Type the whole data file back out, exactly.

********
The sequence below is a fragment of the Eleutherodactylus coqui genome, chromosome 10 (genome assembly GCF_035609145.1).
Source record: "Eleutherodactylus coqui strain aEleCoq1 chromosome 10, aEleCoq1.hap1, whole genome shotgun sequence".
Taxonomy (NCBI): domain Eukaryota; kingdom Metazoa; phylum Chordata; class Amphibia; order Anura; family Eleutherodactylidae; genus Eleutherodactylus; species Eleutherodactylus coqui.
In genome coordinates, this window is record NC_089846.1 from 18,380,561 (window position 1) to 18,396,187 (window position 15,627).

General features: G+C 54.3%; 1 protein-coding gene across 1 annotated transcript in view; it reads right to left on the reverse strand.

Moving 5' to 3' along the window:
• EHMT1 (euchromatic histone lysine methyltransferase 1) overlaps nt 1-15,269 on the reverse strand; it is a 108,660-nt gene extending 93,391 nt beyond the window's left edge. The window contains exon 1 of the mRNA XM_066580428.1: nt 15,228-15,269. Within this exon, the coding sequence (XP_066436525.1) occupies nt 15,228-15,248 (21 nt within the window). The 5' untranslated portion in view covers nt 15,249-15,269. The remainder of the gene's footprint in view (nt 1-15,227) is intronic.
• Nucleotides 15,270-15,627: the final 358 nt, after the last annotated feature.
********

The sequence below is a fragment of the Eleutherodactylus coqui genome, chromosome 10 (genome assembly GCF_035609145.1).
Source record: "Eleutherodactylus coqui strain aEleCoq1 chromosome 10, aEleCoq1.hap1, whole genome shotgun sequence".
Taxonomy (NCBI): domain Eukaryota; kingdom Metazoa; phylum Chordata; class Amphibia; order Anura; family Eleutherodactylidae; genus Eleutherodactylus; species Eleutherodactylus coqui.
In genome coordinates, this window is record NC_089846.1 from 18,380,561 (window position 1) to 18,396,187 (window position 15,627).

General features: G+C 54.3%; 1 protein-coding gene across 1 annotated transcript in view; it reads right to left on the reverse strand.

Moving 5' to 3' along the window:
• EHMT1 (euchromatic histone lysine methyltransferase 1) overlaps nt 1-15,269 on the reverse strand; it is a 108,660-nt gene extending 93,391 nt beyond the window's left edge. The window contains exon 1 of the mRNA XM_066580428.1: nt 15,228-15,269. Within this exon, the coding sequence (XP_066436525.1) occupies nt 15,228-15,248 (21 nt within the window). The 5' untranslated portion in view covers nt 15,249-15,269. The remainder of the gene's footprint in view (nt 1-15,227) is intronic.
• Nucleotides 15,270-15,627: the final 358 nt, after the last annotated feature.